Flaps of high aspect ratio are incorporated having 24-gauge skin with triangulated ribs of light channel section. Operation is through a torque tube by a manual control with a spring servo device which automatically pulls down the flaps to 15 degrees for take-off. This spring bias also helps to keep the flaps closed in normal flight. The maximum depression is 60 degrees, permitting, it is estimated, a landing speed of 35 m.p.h.

Single-strut Undercarriage

  A 6 1/2 in. travel is provided for in the Dowty single-strut undercarriage. The legs are carried in welded steel sockets attached to the front spars. The brakes are of the differentially operated Bendix type.
  A single central column between the occupants and twin sets of rudder pedals permit dual control, although for specialised training work the manufacturers visualise two complete sets of controls.
  Bias on fore-and-aft trim is effected by a spring in the elevator circuit, one end of which can be moved on either side of a fulcrum so that plus or minus or zero bias can be obtained at will by the operation of a tell-tale knob on the control column. The aileron and elevator controls travel in conduits in the centre of the cabin, lids being provided for inspection.
  The two sets of rudder pedals are linked with a parallel motion, so that only the pedals are normally visible. One set can be removed in a few seconds, leaving the passenger's space free from excrescences.
  Production Cygnets will be upholstered by Rumbold in any colour or style desired. Doubtless, Mr. Rumbold will find his task of soundproofing considerably simplified by the absence of flat panels. Rhodoid panels of quite unusually large proportions, coupled with the good location of the seats in relation to the wing, should benefit outlook.


  The seats are fully adjustable for height and leg-length. Smith's instruments are grouped on the centre and left of the facia board, where they are visible to pilot and passenger. To the left is a capacious locker and map tray. A patented design of exit, hinged about the front side members of the cabin enclosure, is incorporated.
  The windscreen is of the forward-sloping variety, for which aerodynamic advantages and visual benefits in rain are claimed. It also facilitates entry and exit. Behind the seats is a large baggage space which can, as already mentioned, be used for the carriage of a second passenger. A large step is inset into the trailing edge of the wing, being spring-loaded to reassume the contour of the surface when not in use. Smoking will be permitted in the 50 cubic-foot cabin, the ventilation of which is controllable.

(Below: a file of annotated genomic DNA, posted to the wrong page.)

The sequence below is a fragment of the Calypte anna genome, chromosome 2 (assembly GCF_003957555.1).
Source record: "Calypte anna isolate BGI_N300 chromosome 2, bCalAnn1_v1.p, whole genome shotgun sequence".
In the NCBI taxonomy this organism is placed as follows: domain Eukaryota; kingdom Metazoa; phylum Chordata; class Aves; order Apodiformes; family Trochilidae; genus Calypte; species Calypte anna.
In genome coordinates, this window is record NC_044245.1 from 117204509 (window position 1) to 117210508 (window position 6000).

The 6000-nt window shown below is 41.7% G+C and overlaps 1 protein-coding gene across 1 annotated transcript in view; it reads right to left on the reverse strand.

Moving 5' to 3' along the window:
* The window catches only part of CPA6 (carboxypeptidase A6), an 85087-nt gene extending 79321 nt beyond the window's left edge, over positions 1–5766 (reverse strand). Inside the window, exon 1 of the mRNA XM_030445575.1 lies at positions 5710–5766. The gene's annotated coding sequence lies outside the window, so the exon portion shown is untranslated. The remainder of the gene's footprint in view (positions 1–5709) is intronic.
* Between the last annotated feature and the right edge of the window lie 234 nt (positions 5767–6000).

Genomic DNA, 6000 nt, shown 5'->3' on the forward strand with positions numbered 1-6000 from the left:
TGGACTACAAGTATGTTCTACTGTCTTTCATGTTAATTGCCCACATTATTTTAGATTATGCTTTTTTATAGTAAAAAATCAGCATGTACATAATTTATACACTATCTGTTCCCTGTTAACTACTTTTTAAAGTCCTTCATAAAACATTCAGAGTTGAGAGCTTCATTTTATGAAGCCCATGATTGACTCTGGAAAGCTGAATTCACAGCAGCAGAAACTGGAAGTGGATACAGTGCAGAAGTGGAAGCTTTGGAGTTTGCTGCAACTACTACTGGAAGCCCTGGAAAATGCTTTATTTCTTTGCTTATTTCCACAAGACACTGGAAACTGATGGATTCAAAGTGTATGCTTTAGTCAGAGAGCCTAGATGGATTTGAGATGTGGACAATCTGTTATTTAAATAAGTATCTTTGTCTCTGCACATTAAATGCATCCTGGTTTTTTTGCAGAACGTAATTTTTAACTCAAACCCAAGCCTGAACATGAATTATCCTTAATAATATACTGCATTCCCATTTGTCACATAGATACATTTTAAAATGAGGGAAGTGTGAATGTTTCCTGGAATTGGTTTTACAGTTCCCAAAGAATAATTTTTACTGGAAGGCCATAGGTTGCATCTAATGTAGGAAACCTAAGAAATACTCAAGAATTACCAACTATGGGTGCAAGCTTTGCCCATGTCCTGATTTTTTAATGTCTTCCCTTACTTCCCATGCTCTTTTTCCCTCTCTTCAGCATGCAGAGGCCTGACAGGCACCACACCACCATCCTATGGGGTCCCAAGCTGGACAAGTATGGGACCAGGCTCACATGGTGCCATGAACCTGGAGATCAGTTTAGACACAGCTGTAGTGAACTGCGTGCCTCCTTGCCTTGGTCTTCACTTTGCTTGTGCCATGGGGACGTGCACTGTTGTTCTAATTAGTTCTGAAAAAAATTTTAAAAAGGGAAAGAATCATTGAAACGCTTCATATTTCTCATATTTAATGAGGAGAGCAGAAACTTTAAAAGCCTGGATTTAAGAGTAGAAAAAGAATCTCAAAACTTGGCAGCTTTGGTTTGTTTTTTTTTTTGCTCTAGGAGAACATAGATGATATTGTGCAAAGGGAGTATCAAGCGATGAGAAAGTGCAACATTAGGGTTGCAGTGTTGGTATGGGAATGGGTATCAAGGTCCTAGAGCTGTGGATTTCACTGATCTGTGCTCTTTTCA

The prototype Cygnet Minor is being fitted with the new Cirrus Minor of 80-90 h.p., but an alternative unit is the Pobjoy Niagara III. As already mentioned, any of the "Major" series of engines can be fitted, giving a considerable increase in performance with, presumably, a certain reduction in range. A Pobjoy will actually be installed in the prototype after tests with the Cirrus.
  It is hoped to market the Cygnet Minor with Cirrus Minor engine at about ?795.
  In the light of experience gained during the construction of the Cygnet a small twin-engined monoplane known as the Swan has been planned. This model should prove suitable for feeder-line work or as a "luxury" private-owner's type. It is believed that, utilising a number of components (including the rear fuselage) of the Cygnet, this could be marketed at a very attractive price. The prototype has been designed round a pair of Villiers-Hay Mayas, but engines of a new model, manufactured by the same company and rated at about 170 h.p., will be alternatives, and would give a maximum speed of 180 m.p.h.

Two-seater Cabin Monoplane 80/90 Cirrus Minor

  Span 34 ft. 6 in.
  Length 24 ft. 2 1/2 in.
  Height 6 ft. 0 in.
  Wing area 185 sq. ft.
  Tare weight 850 lb.
  Disposable load 600 lb.
  Gross weight 1,450 lb.
  Maximum speed 125 rn.p.h.
  Cruising speed 110 m.p.h.
  Landing speed (with flaps) 35 m.p.h.
  Take-off run (with flaps) 75 yd.
  Landing run (with flaps and brakes) 60 yd.
  Standard range 600 miles
  Ceiling 20,000 ft.
  Service ceiling 18,000 ft.

Flight, September 1937

Advance Details of the C. W. Swan Light Transport and the Production-type Cygnet


Cygnet Production